New York Yankees History: Joe DiMaggio and Chipmunk Journalism

June 1, 2010   ·     ·   Jump to comments
Article Source: Bleacher Report - New York Yankees

Joe DiMaggio was “the most celebrated athlete of his age, the best big-game player of his era, and a baseball player who transcended the barriers of sports in terms of the breadth of his fame.”

Yet, he wasn’t, by his own admission, a great man. He was “just a man trying to get along.”

Joe DiMaggio joined the New York Yankees in 1936. It was a world that was very different from the one DiMaggio would occupy in his ensuing years.

When DiMaggio was a rookie, the only time fans could see him would be at the ballpark, in a movie newsreel, or—if they were fortunate—in a restaurant or similar public place.

There was little baseball coverage on the radio in 1936, and television was not yet significant, which meant that the fans’ only source of information was newspapers.

The lives of baseball players and the writers who covered them were interwoven, because traveling by train created situations in which avoidance was difficult, if not impossible.

Sports writing styles and objectives were different in the 1930s and 1940s from what they are today. The general attitude during most of Joe DiMaggio’s career was heroic coverage, with no attempts at reporting personal information of any significance.

Players trusted writers much more than today’s players, especially considering the tabloid mentality of most modern sports writers who “report” about modern athletes.

The “Chipmunk” Approach to Reporting

The players of the 1930s, 1940s, and early 1950s escaped the “chipmunk” approach popularized by Leonard Shecter of the New York Post and emulated by many writers who followed, such as Dick Schaap and Mike Lupica.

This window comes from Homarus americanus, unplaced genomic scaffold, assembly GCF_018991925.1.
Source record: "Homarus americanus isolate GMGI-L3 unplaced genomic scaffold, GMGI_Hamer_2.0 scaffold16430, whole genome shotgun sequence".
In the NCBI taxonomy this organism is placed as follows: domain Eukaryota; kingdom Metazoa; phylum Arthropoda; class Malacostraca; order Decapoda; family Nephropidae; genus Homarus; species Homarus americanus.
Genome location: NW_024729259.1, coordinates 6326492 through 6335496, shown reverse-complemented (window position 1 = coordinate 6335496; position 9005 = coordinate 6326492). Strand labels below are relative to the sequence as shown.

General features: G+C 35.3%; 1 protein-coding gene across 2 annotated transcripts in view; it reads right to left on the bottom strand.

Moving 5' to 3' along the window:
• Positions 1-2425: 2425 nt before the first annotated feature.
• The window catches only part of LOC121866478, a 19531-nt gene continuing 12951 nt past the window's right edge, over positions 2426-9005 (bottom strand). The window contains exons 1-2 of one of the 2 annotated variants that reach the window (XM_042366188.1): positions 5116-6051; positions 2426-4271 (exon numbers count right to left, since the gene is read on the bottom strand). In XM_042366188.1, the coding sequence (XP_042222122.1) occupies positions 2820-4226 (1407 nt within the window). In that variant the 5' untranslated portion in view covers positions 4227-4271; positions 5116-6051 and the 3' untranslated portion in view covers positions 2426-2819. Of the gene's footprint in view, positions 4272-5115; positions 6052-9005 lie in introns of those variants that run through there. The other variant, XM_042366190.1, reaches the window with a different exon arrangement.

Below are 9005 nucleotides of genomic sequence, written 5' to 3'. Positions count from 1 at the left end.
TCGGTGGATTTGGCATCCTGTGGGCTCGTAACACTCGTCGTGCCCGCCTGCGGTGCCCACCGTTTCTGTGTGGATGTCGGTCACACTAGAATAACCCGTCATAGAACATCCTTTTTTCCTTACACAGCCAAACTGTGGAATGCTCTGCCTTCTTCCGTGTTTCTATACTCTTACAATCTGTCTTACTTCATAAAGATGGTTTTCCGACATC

Those writers were designated “chipmunks” by veteran sportswriter Milton Gross because Shecter’s approach to an interview was analogous to a “chipmunk digging for nuts.”

Eventually, Joe DiMaggio became a victim of this new type of sports writing.

One of the first attempts to discover the “real” Yankee Clipper was made by Gay Talese, who wanted to “strip away the facade with which most celebrities protected themselves.”

Talese wanted to create a picture of Joe DiMaggio that revealed the private DiMaggio and he succeeded—despite the fact that he was unable to interview DiMaggio at length.

In attempting to reveal “Joe DiMaggio, the person,” Talese and Richard Ben Cramer interpreted information, some times dubious, for the reader.

Cramer wrote that at three o’clock in the morning, a lonely and depressed Joe DiMaggio lit a cigarette in his empty room as he turned off the television.

Who, but DiMaggio, knows what he was doing when he was alone?

One reviewer of Cramer’s A Hero’s Life makes the significant point that, since DiMaggio wasn’t the type who revealed his thoughts, guesswork was necessary. Guesses are not facts.

When Joe DiMaggio played baseball, did people care what he was going to do that night?

Did they care what he did that morning?

All that was important was what Joe DiMaggio did during the game.

Joe DiMaggio became an unwilling role model. It was not a role he asked for.

He did not have to be, nor did he want to be, a role model for your child. You have that responsibility.

The role of a baseball player is to be a baseball player. What he does before or after a game, or during the offseason is nobody’s concern but his own.

Joe DiMaggio wanted something that is becoming increasingly more difficult to get. He simply wanted privacy.


Halberstam, David, ed., The Best American Sports Writing of the Century . Boston: Houghton Mifflin Company, 1999.

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